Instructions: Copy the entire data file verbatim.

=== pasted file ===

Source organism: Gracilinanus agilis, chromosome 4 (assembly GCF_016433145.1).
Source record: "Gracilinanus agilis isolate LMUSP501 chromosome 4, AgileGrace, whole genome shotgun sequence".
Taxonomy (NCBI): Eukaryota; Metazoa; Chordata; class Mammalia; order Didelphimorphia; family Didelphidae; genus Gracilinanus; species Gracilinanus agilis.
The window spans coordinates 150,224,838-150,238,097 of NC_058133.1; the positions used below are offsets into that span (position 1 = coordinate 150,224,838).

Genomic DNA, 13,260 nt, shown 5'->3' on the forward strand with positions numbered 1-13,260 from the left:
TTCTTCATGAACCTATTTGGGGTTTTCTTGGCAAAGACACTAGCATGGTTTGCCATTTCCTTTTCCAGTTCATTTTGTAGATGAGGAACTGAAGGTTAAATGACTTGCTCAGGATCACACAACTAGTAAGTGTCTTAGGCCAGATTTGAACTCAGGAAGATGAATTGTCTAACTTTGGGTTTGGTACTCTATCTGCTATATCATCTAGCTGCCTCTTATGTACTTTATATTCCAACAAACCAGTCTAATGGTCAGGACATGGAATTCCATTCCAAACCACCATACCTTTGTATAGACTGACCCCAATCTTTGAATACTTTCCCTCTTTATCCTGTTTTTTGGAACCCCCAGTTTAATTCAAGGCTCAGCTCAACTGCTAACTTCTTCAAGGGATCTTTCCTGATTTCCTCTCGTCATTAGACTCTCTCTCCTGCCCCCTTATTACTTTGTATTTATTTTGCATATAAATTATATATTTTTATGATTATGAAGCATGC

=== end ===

Source organism: Gracilinanus agilis, chromosome 4 (assembly GCF_016433145.1).
Source record: "Gracilinanus agilis isolate LMUSP501 chromosome 4, AgileGrace, whole genome shotgun sequence".
Taxonomy (NCBI): Eukaryota; Metazoa; Chordata; class Mammalia; order Didelphimorphia; family Didelphidae; genus Gracilinanus; species Gracilinanus agilis.
The window spans coordinates 150,224,838-150,238,097 of NC_058133.1; the positions used below are offsets into that span (position 1 = coordinate 150,224,838).

Genomic DNA, 13,260 nt, shown 5'->3' on the forward strand with positions numbered 1-13,260 from the left:
TTCTTCATGAACCTATTTGGGGTTTTCTTGGCAAAGACACTAGCATGGTTTGCCATTTCCTTTTCCAGTTCATTTTGTAGATGAGGAACTGAAGGTTAAATGACTTGCTCAGGATCACACAACTAGTAAGTGTCTTAGGCCAGATTTGAACTCAGGAAGATGAATTGTCTAACTTTGGGTTTGGTACTCTATCTGCTATATCATCTAGCTGCCTCTTATGTACTTTATATTCCAACAAACCAGTCTAATGGTCAGGACATGGAATTCCATTCCAAACCACCATACCTTTGTATAGACTGACCCCAATCTTTGAATACTTTCCCTCTTTATCCTGTTTTTTGGAACCCCCAGTTTAATTCAAGGCTCAGCTCAACTGCTAACTTCTTCAAGGGATCTTTCCTGATTTCCTCTCGTCATTAGACTCTCTCTCCTGCCCCCTTATTACTTTGTATTTATTTTGCATATAAATTATATATTTTTATGATTATGAAGCATGC